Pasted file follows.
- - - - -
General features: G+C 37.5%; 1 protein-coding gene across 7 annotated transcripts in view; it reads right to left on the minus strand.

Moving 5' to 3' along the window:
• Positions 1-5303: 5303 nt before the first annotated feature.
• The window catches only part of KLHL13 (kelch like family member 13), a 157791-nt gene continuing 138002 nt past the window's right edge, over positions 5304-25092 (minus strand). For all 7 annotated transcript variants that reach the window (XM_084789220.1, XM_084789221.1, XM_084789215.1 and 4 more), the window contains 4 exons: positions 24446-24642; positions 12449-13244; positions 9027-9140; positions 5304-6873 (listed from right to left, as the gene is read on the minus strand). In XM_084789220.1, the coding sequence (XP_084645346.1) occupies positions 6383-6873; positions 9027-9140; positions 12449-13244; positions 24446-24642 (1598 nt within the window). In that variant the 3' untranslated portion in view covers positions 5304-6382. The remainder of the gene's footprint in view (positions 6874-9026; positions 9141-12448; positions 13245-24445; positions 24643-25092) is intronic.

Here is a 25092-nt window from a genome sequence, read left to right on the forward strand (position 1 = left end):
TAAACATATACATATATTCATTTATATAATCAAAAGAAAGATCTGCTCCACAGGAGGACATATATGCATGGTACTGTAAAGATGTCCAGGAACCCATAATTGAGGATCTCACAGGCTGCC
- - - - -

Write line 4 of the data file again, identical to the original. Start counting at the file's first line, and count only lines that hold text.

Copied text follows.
• The window catches only part of KLHL13 (kelch like family member 13), a 157791-nt gene continuing 138002 nt past the window's right edge, over positions 5304-25092 (minus strand). For all 7 annotated transcript variants that reach the window (XM_084789220.1, XM_084789221.1, XM_084789215.1 and 4 more), the window contains 4 exons: positions 24446-24642; positions 12449-13244; positions 9027-9140; positions 5304-6873 (listed from right to left, as the gene is read on the minus strand). In XM_084789220.1, the coding sequence (XP_084645346.1) occupies positions 6383-6873; positions 9027-9140; positions 12449-13244; positions 24446-24642 (1598 nt within the window). In that variant the 3' untranslated portion in view covers positions 5304-6382. The remainder of the gene's footprint in view (positions 6874-9026; positions 9141-12448; positions 13245-24445; positions 24643-25092) is intronic.